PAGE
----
- Lisa Klein Vogel, David Pate, and Nasitta Keita
- October 2022
- Link to CSRA-2020-2022-T9 (PDF)
Wisconsin provides presumptive child support guidelines for court officials to use when setting child support order amounts. Court officials may set orders at an amount higher or lower than the guidelines, if they determine that the guidelines yield an unfair amount. This study explores court officials’ perceptions of the guidelines and the circumstances under which they set order amounts that differ from the guidelines. The goal is to better understand the alignment between Wisconsin’s guidelines and the circumstances officials encounter in practice when setting orders.
Data were gathered through semi-structured interviews with court officials in three Wisconsin counties, followed by observations of court hearings in which orders were set or modified. Counties were selected purposively for variety in location, size, and sociodemographic characteristics. Interviews were conducted by Zoom, then transcribed, coded, and analyzed thematically. Court observations occurred in person and via Zoom; notes from observations were coded and analyzed to provide qualitative, contextual information about the order establishment and modification process and how order amounts are determined. When order amounts differed from guidelines formulas, these notes were further coded into categories.
The court officials included in this study perceived the guidelines as helpful for their judicial practice and straightforward to use, and felt that the guidelines were useful for facilitating consistency and reducing subjectivity and improving fairness and perceptions of fairness in outcomes; and are straightforward to use. Court officials described that the guidelines typically work well without deviations, and identified circumstances in which they sometimes find deviations to be appropriate—namely, situations in which parents agree to an amount that differs from guideline formulas; have very high or very low incomes; have complex family structures or multiple orders; or when one parent disproportionately bears the cost of significant variable expenses. Observation data aligned with interview responses; orders were set at the guidelines amount most of the time. Differences were most frequently related to stipulated agreements between parents and the payor’s financial circumstances.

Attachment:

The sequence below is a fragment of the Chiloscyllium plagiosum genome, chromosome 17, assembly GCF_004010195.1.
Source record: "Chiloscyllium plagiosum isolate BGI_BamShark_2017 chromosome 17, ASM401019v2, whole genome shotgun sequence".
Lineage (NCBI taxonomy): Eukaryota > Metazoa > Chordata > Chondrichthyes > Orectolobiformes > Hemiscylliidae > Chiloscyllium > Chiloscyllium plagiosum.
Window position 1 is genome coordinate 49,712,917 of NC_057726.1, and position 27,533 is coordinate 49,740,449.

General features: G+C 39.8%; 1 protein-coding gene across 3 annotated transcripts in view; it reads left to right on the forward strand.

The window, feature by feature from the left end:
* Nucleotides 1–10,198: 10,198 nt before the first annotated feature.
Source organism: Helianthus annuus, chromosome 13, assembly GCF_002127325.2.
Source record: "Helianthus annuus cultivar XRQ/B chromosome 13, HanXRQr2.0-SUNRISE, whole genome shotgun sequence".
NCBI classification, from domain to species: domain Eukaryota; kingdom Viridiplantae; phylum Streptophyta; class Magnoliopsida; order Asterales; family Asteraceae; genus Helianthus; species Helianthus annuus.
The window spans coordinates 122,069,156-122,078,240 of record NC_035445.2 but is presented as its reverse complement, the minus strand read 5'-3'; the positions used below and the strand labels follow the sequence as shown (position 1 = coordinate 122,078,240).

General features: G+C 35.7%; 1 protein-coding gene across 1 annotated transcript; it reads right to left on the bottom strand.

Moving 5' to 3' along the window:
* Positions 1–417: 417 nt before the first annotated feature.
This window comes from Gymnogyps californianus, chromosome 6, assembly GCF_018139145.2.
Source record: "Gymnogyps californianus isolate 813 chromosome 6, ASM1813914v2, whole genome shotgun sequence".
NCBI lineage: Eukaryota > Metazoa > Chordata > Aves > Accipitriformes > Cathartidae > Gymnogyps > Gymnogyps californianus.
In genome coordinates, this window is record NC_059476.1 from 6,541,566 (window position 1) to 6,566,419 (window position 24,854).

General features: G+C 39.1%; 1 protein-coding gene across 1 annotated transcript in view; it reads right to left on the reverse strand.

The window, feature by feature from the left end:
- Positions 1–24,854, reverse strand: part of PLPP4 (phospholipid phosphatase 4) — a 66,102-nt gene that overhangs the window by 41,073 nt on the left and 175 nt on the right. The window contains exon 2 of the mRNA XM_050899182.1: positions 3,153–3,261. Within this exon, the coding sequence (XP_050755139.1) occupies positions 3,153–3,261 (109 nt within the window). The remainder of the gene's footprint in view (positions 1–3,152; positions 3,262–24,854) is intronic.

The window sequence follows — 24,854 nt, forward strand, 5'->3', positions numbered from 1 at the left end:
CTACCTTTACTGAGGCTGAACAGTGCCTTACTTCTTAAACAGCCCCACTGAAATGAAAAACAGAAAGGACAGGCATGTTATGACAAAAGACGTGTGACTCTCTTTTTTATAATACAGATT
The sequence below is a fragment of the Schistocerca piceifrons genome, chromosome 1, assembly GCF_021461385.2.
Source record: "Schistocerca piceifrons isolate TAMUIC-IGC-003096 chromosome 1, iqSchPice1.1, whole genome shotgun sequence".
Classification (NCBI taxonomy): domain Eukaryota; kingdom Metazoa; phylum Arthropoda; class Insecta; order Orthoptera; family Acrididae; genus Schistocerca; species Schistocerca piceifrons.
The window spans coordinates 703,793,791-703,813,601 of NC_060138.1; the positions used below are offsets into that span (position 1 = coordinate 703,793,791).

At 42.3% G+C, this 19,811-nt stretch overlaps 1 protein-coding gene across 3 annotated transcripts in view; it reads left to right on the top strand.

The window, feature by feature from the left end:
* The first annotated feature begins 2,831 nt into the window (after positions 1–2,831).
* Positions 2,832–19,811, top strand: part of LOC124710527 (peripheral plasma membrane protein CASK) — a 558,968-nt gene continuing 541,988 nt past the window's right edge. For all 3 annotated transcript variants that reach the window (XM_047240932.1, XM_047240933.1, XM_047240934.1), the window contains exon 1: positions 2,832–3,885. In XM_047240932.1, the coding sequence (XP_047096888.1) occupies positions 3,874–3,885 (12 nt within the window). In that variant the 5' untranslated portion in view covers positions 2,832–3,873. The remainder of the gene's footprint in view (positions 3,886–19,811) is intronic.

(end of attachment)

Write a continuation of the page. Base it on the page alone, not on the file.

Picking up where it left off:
Findings highlight the challenges of determining income and order amounts when payors work outside the formal labor market or are self-employed, unemployed, or irregularly employed. Findings also underscore unique considerations for setting orders when children are placed in out-of-home care. Additional guidance related to low-income and self-employed payors, and payors with children placed in out-of-home care, could potentially help support practice and right-sizing of orders.